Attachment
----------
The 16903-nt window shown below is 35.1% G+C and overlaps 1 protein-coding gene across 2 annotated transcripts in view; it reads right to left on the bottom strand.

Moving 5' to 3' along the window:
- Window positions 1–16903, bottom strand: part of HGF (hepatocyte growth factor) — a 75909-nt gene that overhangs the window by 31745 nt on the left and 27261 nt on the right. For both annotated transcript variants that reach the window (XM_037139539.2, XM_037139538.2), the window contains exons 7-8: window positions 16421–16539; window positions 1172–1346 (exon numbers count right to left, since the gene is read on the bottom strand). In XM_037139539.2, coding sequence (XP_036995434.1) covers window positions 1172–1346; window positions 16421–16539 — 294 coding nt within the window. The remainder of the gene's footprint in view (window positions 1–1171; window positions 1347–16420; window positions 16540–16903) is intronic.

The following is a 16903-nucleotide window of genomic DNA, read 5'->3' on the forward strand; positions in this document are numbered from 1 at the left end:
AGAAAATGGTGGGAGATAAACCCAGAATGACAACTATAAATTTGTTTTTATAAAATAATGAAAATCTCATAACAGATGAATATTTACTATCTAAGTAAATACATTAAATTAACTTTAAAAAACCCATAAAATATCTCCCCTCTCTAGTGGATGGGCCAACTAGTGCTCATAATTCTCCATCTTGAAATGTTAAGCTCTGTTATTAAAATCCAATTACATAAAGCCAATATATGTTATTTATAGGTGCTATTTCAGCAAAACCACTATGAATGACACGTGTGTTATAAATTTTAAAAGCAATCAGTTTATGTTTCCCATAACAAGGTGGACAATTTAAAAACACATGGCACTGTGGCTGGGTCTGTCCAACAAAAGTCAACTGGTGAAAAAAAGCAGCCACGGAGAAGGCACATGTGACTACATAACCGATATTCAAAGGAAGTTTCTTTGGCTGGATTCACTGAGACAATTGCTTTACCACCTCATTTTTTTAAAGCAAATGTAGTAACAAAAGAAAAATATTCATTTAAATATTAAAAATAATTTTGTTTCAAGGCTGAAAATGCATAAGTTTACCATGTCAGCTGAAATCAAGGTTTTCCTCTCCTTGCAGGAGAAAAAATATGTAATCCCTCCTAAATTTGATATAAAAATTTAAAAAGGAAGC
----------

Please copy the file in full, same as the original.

The 16903-nt window shown below is 35.1% G+C and overlaps 1 protein-coding gene across 2 annotated transcripts in view; it reads right to left on the bottom strand.

Moving 5' to 3' along the window:
- Window positions 1–16903, bottom strand: part of HGF (hepatocyte growth factor) — a 75909-nt gene that overhangs the window by 31745 nt on the left and 27261 nt on the right. For both annotated transcript variants that reach the window (XM_037139539.2, XM_037139538.2), the window contains exons 7-8: window positions 16421–16539; window positions 1172–1346 (exon numbers count right to left, since the gene is read on the bottom strand). In XM_037139539.2, coding sequence (XP_036995434.1) covers window positions 1172–1346; window positions 16421–16539 — 294 coding nt within the window. The remainder of the gene's footprint in view (window positions 1–1171; window positions 1347–16420; window positions 16540–16903) is intronic.

The following is a 16903-nucleotide window of genomic DNA, read 5'->3' on the forward strand; positions in this document are numbered from 1 at the left end:
AGAAAATGGTGGGAGATAAACCCAGAATGACAACTATAAATTTGTTTTTATAAAATAATGAAAATCTCATAACAGATGAATATTTACTATCTAAGTAAATACATTAAATTAACTTTAAAAAACCCATAAAATATCTCCCCTCTCTAGTGGATGGGCCAACTAGTGCTCATAATTCTCCATCTTGAAATGTTAAGCTCTGTTATTAAAATCCAATTACATAAAGCCAATATATGTTATTTATAGGTGCTATTTCAGCAAAACCACTATGAATGACACGTGTGTTATAAATTTTAAAAGCAATCAGTTTATGTTTCCCATAACAAGGTGGACAATTTAAAAACACATGGCACTGTGGCTGGGTCTGTCCAACAAAAGTCAACTGGTGAAAAAAAGCAGCCACGGAGAAGGCACATGTGACTACATAACCGATATTCAAAGGAAGTTTCTTTGGCTGGATTCACTGAGACAATTGCTTTACCACCTCATTTTTTTAAAGCAAATGTAGTAACAAAAGAAAAATATTCATTTAAATATTAAAAATAATTTTGTTTCAAGGCTGAAAATGCATAAGTTTACCATGTCAGCTGAAATCAAGGTTTTCCTCTCCTTGCAGGAGAAAAAATATGTAATCCCTCCTAAATTTGATATAAAAATTTAAAAAGGAAGC